14ymedio, Luz Escobar, Havana, 29 January 2019 – The sun invades every last corner of the houses after the tornado took everything: ceilings, walls, electric poles, street lamps, warehouses, pharmacies, schools, markets …
Entering from Luyanó Road and turning into Teresa Blanco one arrives at a disaster area. The street full of debris, water tanks, pieces of zinc covers, trees, a television, a record player, a car with a tree trunk on top, another further up overturned with the wheels facing the sky. But the tires are gone.
Rubble is thrown down from roofs and the neighbors try to delineate a safe area on the sidewalk and give a warning every time they toss down a rock. Lucinda was leaving through the front door at the same time that her neighbor was tossing a rock the size of a soccer ball off the roof. She was saved from injury by mere seconds.
The man stopped short just as he raised the stone over his head to throw it when he saw Lucinda taking short hops from her doorway to the street and heard all the neighbors scream:! Luciiiiiiiiinda!, who continued along oblivious to what might have occurred.
In the main streets there are policemen, ambulances, brigades from the phone company Etecsa, electricians raising utility poles, work crews cutting trees and collecting debris, but in the side streets of the affected areas of the 10 de Octubre (10th of October) municipality there was no such hustle and bustle.
Elaine sweeps the street because she does not know what else to do, she says that when she looks at her house she dies of sadness. “My father does not stop crying, he can’t get rid of the fright from last night. We were eating when everything started and, the moment we understood that the noise we heard was not from an airplane, he put us all in the bathroom. When we left we had no ceiling in the living room, and no walls,” she recalls.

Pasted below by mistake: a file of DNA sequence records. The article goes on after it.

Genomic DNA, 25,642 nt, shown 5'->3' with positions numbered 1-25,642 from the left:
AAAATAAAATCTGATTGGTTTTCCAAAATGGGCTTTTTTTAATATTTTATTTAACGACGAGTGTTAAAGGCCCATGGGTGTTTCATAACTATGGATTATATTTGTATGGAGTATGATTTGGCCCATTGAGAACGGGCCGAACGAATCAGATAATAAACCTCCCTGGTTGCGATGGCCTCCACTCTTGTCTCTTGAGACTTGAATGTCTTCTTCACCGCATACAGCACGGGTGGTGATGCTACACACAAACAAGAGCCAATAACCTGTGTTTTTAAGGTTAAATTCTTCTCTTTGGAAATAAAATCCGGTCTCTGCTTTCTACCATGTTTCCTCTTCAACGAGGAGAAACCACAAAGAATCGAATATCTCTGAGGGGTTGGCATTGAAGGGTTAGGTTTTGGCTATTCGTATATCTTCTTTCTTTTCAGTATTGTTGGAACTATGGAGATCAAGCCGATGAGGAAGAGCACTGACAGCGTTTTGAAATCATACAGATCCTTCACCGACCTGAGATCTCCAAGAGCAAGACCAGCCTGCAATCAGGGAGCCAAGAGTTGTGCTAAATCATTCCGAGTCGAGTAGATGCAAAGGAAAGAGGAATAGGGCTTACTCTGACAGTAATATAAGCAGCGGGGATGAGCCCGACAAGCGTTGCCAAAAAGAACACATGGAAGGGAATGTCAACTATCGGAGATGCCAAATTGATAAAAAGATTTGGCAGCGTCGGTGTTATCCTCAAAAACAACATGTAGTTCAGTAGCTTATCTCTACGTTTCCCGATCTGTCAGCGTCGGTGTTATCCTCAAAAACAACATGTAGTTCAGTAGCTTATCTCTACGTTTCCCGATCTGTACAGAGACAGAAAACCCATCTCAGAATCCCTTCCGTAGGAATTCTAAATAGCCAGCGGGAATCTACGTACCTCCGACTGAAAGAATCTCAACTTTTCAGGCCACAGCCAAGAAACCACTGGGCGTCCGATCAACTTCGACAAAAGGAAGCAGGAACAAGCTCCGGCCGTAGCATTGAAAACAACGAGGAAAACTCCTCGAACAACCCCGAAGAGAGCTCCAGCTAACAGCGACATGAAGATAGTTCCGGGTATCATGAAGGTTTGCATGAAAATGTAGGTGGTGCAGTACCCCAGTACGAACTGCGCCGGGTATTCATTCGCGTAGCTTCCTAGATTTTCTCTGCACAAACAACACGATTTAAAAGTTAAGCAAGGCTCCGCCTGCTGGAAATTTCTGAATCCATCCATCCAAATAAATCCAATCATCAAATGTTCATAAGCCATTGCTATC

The horror is evident in her facial expression. The sidewalk is full of rubble but she insists on removing the dust that falls ceaselessly from among the ruins that surround her with her broom. “We rescued the neighbor from under the wall that had fallen on top of him. After everything happened we heard a little voice saying: ’help, help’, and between my sister and I, together with other neighbors, we got him out. Luckily he did not have any injuries.”
Elaine takes off her handkerchief and places it back on, she puts her hands on her head and starts crying. “Now I just found out that my cousin’s husband is in a very serious condition in the hospital. He called my cell phone. He said that last night, when he was getting out of the car here on the road, a utility pole fell on his head. They already operated and everything, but he is not well”, she says while she cries relentlessly. She puts her hands on her head, she uses her handkerchief, puts it back, and continues sweeping.
From a hallway a young woman emerges holding her son by the hand, the mother carries a black bag full of clothes and the child a small basket full of plastic toys. “I’m going to my mother’s house, there’s nothing left here, I am not picking up anything else,” the woman said as she walked down the street stopping every now and then to rest. At midday, a helicopter was flying over the area, but nobody paid attention to it.